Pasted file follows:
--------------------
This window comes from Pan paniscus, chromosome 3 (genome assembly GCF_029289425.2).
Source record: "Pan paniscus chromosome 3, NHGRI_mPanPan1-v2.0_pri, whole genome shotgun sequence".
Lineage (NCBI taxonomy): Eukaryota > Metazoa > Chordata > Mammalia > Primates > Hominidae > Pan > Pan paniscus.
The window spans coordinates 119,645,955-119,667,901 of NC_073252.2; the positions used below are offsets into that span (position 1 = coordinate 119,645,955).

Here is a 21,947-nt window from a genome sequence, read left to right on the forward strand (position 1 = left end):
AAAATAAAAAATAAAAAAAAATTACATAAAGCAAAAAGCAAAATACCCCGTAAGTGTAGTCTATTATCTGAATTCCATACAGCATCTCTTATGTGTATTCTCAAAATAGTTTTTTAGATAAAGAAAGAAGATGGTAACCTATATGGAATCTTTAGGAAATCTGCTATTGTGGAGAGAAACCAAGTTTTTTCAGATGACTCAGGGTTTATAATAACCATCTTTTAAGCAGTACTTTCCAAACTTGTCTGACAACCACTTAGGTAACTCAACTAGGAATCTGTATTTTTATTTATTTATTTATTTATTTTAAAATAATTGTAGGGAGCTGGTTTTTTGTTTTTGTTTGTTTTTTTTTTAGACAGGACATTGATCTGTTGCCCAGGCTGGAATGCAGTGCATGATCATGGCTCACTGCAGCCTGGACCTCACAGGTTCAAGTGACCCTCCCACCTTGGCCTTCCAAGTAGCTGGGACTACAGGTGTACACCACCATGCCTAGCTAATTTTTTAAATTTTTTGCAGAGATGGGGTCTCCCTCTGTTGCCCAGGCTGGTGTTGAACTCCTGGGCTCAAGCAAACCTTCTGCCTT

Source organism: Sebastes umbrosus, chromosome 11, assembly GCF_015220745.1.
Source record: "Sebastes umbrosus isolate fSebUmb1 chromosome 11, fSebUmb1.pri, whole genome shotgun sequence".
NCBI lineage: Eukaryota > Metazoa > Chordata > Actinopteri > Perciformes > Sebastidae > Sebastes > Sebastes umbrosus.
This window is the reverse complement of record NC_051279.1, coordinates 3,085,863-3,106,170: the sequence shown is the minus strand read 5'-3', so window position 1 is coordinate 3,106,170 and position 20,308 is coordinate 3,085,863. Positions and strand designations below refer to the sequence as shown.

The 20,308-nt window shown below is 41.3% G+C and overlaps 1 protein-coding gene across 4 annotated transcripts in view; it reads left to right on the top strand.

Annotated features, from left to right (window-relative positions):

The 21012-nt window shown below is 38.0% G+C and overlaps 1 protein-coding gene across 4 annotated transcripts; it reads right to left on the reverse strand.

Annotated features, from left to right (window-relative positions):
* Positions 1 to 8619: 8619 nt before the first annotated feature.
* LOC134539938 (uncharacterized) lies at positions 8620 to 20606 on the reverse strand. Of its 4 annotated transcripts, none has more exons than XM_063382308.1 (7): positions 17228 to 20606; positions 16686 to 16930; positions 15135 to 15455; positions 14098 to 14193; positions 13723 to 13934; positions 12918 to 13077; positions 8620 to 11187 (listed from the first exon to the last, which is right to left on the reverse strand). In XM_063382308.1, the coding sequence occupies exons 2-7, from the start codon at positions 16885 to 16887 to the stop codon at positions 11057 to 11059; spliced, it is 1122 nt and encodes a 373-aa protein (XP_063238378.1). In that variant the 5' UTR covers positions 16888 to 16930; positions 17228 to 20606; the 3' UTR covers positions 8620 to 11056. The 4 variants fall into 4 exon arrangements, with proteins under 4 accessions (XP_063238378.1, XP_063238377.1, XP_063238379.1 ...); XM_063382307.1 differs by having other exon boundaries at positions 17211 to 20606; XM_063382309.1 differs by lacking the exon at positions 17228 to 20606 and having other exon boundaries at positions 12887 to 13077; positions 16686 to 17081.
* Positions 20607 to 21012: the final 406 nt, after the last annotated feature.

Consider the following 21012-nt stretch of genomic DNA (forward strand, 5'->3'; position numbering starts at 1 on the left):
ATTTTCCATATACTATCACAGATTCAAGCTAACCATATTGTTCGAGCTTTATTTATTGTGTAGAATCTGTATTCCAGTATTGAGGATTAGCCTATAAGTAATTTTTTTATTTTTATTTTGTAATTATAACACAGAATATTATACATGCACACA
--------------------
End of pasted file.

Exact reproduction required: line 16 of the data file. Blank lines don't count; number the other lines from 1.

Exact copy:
* LOC134539938 (uncharacterized) lies at positions 8620 to 20606 on the reverse strand. Of its 4 annotated transcripts, none has more exons than XM_063382308.1 (7): positions 17228 to 20606; positions 16686 to 16930; positions 15135 to 15455; positions 14098 to 14193; positions 13723 to 13934; positions 12918 to 13077; positions 8620 to 11187 (listed from the first exon to the last, which is right to left on the reverse strand). In XM_063382308.1, the coding sequence occupies exons 2-7, from the start codon at positions 16885 to 16887 to the stop codon at positions 11057 to 11059; spliced, it is 1122 nt and encodes a 373-aa protein (XP_063238378.1). In that variant the 5' UTR covers positions 16888 to 16930; positions 17228 to 20606; the 3' UTR covers positions 8620 to 11056. The 4 variants fall into 4 exon arrangements, with proteins under 4 accessions (XP_063238378.1, XP_063238377.1, XP_063238379.1 ...); XM_063382307.1 differs by having other exon boundaries at positions 17211 to 20606; XM_063382309.1 differs by lacking the exon at positions 17228 to 20606 and having other exon boundaries at positions 12887 to 13077; positions 16686 to 17081.